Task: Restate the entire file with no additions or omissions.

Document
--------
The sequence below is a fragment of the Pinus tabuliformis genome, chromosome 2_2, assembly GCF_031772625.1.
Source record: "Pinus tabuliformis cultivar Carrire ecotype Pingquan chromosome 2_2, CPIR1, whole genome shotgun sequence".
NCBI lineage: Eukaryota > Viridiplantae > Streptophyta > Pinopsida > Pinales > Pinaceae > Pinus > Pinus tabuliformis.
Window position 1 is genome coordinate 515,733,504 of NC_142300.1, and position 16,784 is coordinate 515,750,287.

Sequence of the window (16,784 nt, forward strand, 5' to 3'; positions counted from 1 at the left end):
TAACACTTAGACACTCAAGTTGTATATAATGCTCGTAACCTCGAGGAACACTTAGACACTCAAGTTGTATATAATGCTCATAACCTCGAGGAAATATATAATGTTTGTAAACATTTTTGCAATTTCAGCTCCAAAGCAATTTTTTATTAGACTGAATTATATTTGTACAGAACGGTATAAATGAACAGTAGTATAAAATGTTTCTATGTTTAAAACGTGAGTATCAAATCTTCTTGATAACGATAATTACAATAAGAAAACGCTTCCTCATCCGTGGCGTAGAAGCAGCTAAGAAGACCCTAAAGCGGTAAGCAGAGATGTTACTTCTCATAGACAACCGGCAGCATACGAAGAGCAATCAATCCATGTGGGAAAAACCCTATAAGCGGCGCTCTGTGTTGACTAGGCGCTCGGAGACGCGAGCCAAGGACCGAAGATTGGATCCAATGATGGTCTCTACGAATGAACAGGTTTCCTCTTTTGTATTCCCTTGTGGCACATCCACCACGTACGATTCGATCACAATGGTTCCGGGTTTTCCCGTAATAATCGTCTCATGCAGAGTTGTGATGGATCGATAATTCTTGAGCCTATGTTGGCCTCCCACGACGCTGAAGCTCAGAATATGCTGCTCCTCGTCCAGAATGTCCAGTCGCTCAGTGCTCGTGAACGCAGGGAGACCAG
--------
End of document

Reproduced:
The sequence below is a fragment of the Pinus tabuliformis genome, chromosome 2_2, assembly GCF_031772625.1.
Source record: "Pinus tabuliformis cultivar Carrire ecotype Pingquan chromosome 2_2, CPIR1, whole genome shotgun sequence".
NCBI lineage: Eukaryota > Viridiplantae > Streptophyta > Pinopsida > Pinales > Pinaceae > Pinus > Pinus tabuliformis.
Window position 1 is genome coordinate 515,733,504 of NC_142300.1, and position 16,784 is coordinate 515,750,287.

Sequence of the window (16,784 nt, forward strand, 5' to 3'; positions counted from 1 at the left end):
TAACACTTAGACACTCAAGTTGTATATAATGCTCGTAACCTCGAGGAACACTTAGACACTCAAGTTGTATATAATGCTCATAACCTCGAGGAAATATATAATGTTTGTAAACATTTTTGCAATTTCAGCTCCAAAGCAATTTTTTATTAGACTGAATTATATTTGTACAGAACGGTATAAATGAACAGTAGTATAAAATGTTTCTATGTTTAAAACGTGAGTATCAAATCTTCTTGATAACGATAATTACAATAAGAAAACGCTTCCTCATCCGTGGCGTAGAAGCAGCTAAGAAGACCCTAAAGCGGTAAGCAGAGATGTTACTTCTCATAGACAACCGGCAGCATACGAAGAGCAATCAATCCATGTGGGAAAAACCCTATAAGCGGCGCTCTGTGTTGACTAGGCGCTCGGAGACGCGAGCCAAGGACCGAAGATTGGATCCAATGATGGTCTCTACGAATGAACAGGTTTCCTCTTTTGTATTCCCTTGTGGCACATCCACCACGTACGATTCGATCACAATGGTTCCGGGTTTTCCCGTAATAATCGTCTCATGCAGAGTTGTGATGGATCGATAATTCTTGAGCCTATGTTGGCCTCCCACGACGCTGAAGCTCAGAATATGCTGCTCCTCGTCCAGAATGTCCAGTCGCTCAGTGCTCGTGAACGCAGGGAGACCAG